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Patrick Goldstein and James Rainey
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Woody Allen and Larry David: Two Jews blues

May 26, 2009 |  6:27 pm

Whateverworks

If Woody Allen's new film "Whatever Works" feels a little dated -- and I don't mean that pejoratively, just in the sense that all Woody Allen movies seem to hark back to an earlier era, where swing music is on the radio and no one would dream of communicating via text message -- it's not by accident. One of the most intriguing tidbits Mark Harris uncovered in his absorbing new portrait of Allen (and "Works" costar Larry David) in the new issue of New York magazine is that the "Whatever Works" script was originally written in the 1970s, so long-long-ago that Allen had envisioned the David part being played by ... Zero Mostel. (Mostel died in 1977, the year "Annie Hall" was released, so this indeed is vintage Allen.)

But with an actors strike looming last year, Allen couldn't stick to his customary film-in-the-summer-when-his-kids-are-out-of-school routine. So he grabbed an old script from the drawer and persuaded  David to play Boris Yellnikoff, a curmudgeonly physicist who falls for a much younger woman, played by Evan Rachel Wood, who being 21 and Larry David being 61, would qualify as a much, much younger woman, even by Allen standards. Harris describes Yellnikoff as "a cranky, forlorn, impatient New York Jew of a certain age." As for the film itself -- due out June 19 in New York and Los Angeles -- he seems to gently pull a punch, describing it as "a Larry David movie that doesn't quite feel like a Larry David movie and a new Woody Allen movie that isn't really new."

What makes the piece worth reading is that instead of driving down easy street like most magazine writers do these days, Harris steers clear of a softball gabfest with the two famous comics. Instead he deftly turns the profile into an extended, thoughtful examination of the notion of Allen and David as contrasting examples of classic Jewish humor -- "emperors of adjoining comedy galaxies finally colliding," to use his lovely phrase for it. The piece ends up being a meditation of sorts on the Felix and Oscar-like nature of their different brands of comedy, with some nice sidelong glances at other Jewish planetary objects of affection, including Jerry Seinfeld, Judd Apatow, Jon Stewart and Sarah Silverman,  who once famously remarked that her grandmother got a "vanity" tattoo at "one of the better concentration camps" -- ("It said BEDAZZLED").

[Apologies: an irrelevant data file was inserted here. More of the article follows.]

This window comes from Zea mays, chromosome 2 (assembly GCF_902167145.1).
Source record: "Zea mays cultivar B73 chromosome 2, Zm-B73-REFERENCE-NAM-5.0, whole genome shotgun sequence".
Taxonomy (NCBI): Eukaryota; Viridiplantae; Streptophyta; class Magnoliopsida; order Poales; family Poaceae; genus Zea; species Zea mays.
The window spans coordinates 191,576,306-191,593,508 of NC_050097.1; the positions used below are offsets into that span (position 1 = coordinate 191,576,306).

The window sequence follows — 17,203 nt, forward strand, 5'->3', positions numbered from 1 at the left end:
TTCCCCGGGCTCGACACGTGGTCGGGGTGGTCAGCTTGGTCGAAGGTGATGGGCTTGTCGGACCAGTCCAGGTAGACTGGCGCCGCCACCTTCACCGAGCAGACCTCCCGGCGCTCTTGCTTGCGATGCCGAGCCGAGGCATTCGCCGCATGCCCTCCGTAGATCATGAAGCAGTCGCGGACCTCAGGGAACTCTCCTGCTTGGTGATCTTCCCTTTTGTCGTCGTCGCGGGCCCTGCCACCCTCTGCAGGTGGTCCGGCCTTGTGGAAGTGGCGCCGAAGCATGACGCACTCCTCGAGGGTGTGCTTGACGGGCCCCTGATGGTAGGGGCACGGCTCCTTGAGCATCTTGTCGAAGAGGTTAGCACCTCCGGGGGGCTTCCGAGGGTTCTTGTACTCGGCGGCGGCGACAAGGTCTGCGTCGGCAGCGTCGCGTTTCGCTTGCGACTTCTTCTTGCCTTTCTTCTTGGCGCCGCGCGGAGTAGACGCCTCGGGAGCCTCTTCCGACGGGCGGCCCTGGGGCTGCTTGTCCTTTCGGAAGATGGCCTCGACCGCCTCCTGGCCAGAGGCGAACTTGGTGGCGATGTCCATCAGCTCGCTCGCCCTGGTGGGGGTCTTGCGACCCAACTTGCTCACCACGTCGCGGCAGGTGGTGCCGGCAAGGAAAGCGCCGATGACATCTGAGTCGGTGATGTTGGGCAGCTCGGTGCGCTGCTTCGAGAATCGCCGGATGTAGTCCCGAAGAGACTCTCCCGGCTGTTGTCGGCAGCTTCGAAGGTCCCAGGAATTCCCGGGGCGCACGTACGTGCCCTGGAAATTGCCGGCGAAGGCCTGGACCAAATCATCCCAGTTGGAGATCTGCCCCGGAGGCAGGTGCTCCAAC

At the tail end, Harris offers a brief snippet from the joint interview (though no mention at all about the -- how should we say it -- Freudian casting of a 21-year-old actress opposite a fussy 61-year-old comic). True to their cranky cores, both men find themselves agreeing that they hate DVD commentaries, believing the voice tracks detract from the movie itself. Allen admits that "I can't work my DVD player. Only my wife can do it," prompting this rejoinder from David: "I can't do it either. I think maybe that contributed to my divorce."

Photo of Larry David and Evan Rachel Wood in "Whatever Works" by Jessica Miglio / Sony Pictures Classics
 

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